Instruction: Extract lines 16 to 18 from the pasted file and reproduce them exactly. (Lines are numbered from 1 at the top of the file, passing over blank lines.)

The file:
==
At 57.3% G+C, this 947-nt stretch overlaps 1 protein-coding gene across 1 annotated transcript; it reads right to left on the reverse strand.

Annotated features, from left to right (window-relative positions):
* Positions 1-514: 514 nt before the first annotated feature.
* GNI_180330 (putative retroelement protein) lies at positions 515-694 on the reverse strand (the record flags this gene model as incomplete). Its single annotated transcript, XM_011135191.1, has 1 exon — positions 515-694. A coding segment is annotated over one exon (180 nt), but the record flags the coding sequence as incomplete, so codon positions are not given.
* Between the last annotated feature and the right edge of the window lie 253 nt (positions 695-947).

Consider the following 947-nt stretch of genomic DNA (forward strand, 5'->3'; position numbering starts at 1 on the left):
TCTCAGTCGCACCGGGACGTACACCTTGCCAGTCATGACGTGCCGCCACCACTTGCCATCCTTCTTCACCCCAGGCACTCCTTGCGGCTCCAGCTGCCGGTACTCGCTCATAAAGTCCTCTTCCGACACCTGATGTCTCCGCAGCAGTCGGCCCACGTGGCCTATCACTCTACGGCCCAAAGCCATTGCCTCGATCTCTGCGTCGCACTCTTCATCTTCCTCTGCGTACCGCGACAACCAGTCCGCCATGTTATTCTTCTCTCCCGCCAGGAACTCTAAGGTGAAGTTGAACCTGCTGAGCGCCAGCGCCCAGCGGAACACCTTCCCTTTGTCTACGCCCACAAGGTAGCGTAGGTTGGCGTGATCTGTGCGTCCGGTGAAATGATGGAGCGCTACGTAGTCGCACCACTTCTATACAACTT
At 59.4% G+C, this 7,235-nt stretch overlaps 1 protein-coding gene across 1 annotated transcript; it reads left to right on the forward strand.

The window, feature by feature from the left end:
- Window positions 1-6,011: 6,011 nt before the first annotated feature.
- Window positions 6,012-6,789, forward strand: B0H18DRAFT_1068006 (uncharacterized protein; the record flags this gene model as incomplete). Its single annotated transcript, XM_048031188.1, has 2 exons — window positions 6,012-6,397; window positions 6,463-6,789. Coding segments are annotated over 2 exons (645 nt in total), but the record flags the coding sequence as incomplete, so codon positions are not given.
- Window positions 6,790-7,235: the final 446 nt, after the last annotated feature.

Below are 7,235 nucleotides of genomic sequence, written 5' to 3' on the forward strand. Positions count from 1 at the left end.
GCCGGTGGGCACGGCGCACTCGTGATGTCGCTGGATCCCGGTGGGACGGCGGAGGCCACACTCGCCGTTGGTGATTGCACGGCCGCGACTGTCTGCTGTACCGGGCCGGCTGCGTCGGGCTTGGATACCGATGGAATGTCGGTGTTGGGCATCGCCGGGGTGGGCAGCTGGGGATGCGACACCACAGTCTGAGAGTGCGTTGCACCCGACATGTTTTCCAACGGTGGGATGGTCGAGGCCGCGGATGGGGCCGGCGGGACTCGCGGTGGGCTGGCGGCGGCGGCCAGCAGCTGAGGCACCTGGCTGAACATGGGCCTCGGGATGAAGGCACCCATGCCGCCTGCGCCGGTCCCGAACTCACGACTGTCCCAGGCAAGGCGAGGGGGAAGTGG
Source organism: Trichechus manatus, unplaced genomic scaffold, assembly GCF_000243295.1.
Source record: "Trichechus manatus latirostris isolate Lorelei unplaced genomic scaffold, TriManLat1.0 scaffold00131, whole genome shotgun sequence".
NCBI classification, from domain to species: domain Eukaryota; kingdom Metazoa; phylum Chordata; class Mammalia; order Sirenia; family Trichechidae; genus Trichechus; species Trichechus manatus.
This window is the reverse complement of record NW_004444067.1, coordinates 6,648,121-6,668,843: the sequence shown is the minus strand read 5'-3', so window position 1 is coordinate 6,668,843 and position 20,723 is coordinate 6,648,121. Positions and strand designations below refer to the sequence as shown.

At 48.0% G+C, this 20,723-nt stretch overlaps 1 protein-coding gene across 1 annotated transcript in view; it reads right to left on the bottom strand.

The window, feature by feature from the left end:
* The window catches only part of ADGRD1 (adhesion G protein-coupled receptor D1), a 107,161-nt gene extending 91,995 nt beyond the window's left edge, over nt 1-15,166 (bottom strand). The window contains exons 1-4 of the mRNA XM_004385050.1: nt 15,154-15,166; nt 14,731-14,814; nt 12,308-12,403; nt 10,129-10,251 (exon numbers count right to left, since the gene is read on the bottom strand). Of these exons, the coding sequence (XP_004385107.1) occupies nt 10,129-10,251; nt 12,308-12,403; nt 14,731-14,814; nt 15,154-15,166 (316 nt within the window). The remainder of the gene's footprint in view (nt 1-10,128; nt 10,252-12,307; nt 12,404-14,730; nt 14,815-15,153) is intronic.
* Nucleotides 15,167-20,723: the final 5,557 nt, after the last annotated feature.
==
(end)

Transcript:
Source record: "Trichechus manatus latirostris isolate Lorelei unplaced genomic scaffold, TriManLat1.0 scaffold00131, whole genome shotgun sequence".
NCBI classification, from domain to species: domain Eukaryota; kingdom Metazoa; phylum Chordata; class Mammalia; order Sirenia; family Trichechidae; genus Trichechus; species Trichechus manatus.
This window is the reverse complement of record NW_004444067.1, coordinates 6,648,121-6,668,843: the sequence shown is the minus strand read 5'-3', so window position 1 is coordinate 6,668,843 and position 20,723 is coordinate 6,648,121. Positions and strand designations below refer to the sequence as shown.